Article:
By Marissa Melton*
“The timing of this is fascinating,” U.S. President Barack Obama told a group of about 750 guests Friday in the Grand Foyer of the White House, who were gathered to celebrate the opening of the National Museum of African American History and Culture.
The crowd, many of whom were African American, laughed and applauded at the understatement.
The city of Charlotte, North Carolina, has been rocked by three nights of protests following the police shooting of a black man Tuesday. Also this week, a court in Tulsa County, Oklahoma, charged a white police officer with manslaughter after she fatally shot an unarmed black man last week.
Continuing his remarks, Obama said, “In so many ways, it is the best of times. But in many ways, these are also troubled times. History doesn’t always move in a straight line. And without vigilance, we can go backward as well as forward.”
The new museum, first proposed by a group of black Civil War veterans in 1915, officially opens Saturday in a central location on Washington’s National Mall — among war memorials and cultural institutions, with a clear sight line to the U.S. Capitol.
“My hope is that, as people are seeing what’s happened in Tulsa or Charlotte on television, and perhaps are less familiar with not only the history of the African-American experience, but also how recent some of these challenges have been, upon visiting the museum may step back and say, ‘I understand. I sympathize. I empathize. I see why folks might feel angry and I want to be part of the solution, as opposed to resisting change,’ ” the president said.
Weekend of celebration
Obama concluded his remarks to a crowd full of African-American luminaries that included music producer Quincy Jones, basketball star Kobe Bryant and Harvard professor Henry Louis Gates: “When I imagine children — white, black, Latino, Native American — wandering through that museum … my hope is that this complicated, difficult, sometimes harrowing but, I believe, ultimately triumphant story, will help us talk to each other … and recognize the common humanity that makes America what it is.”
Friday’s White House reception — attended by many of the museum’s contributors — was the kickoff event in a weekend of festivities, as the museum opens its doors and throws an outdoor festival as well, to accommodate overflow crowds.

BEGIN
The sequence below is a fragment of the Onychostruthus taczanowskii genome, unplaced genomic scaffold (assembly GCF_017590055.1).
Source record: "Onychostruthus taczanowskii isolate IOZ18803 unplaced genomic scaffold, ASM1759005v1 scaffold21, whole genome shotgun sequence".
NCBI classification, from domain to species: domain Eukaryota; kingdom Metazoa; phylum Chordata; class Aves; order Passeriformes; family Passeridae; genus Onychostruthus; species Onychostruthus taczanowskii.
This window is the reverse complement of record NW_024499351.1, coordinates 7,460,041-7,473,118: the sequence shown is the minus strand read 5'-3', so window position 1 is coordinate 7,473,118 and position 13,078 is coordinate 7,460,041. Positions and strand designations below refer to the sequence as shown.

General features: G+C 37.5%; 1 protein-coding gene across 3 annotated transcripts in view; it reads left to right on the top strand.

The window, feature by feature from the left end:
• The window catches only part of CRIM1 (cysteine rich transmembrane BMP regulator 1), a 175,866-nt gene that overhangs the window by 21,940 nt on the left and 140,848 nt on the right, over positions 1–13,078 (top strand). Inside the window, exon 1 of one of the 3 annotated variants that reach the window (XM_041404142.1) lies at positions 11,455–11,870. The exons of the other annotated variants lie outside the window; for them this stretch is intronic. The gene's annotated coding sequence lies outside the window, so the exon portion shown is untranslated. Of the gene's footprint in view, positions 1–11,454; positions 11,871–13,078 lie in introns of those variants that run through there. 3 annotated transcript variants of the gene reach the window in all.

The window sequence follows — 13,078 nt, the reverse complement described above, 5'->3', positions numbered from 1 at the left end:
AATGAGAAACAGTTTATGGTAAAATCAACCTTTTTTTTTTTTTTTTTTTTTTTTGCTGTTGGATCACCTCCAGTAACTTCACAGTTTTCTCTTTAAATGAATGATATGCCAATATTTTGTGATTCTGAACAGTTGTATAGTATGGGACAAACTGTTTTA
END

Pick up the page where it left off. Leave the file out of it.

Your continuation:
Nicholas Lorenz has been anticipating the opening for a long time.
“I heard about the museum before they broke ground, and we have been following their Facebook page for two or three years,” Lorenz said of himself and his wife, both educators based in Miami, Florida. “We got tickets through the [museum] website the morning they were made available. We got 24 tickets of the 30,000 they made available that day. Apparently, they all sold out within 45 minutes, so we feel lucky!”
The Lorenzes are a mixed-race couple: he is white, and his wife, Liz, is biracial. The distinction is “irrelevant” now, they say, but it would have been illegal in the United States just a few decades ago. To children of today, that part of history may seem unthinkable.
Many of the stories in the museum are difficult to think about.
The lowest level of the museum deals with the arrival of Africans in North America — as slaves. Generations of blacks remained in bondage to white farmers for more than two centuries, and the racial divide that system created resonated throughout the Civil Rights Movement of the 1960s and the Black Lives Matter movement that has sprung up in response to conflicts between white police officers and black civilians today.
The museum’s founding director, Lonnie Bunch, has been on the job since 2005 and had a part in deciding the museum’s look: dark bronze-colored layers of metal, in contrast to the white Greek Revival structures that dominate the National Mall.
Bunch has said the building should reflect the troubled past the museum describes.
“I wanted a darker building,” he told the New Yorker magazine in April. “There’s always been a dark presence in America that people undervalue, neglect, overlook. I wanted this building to say that.”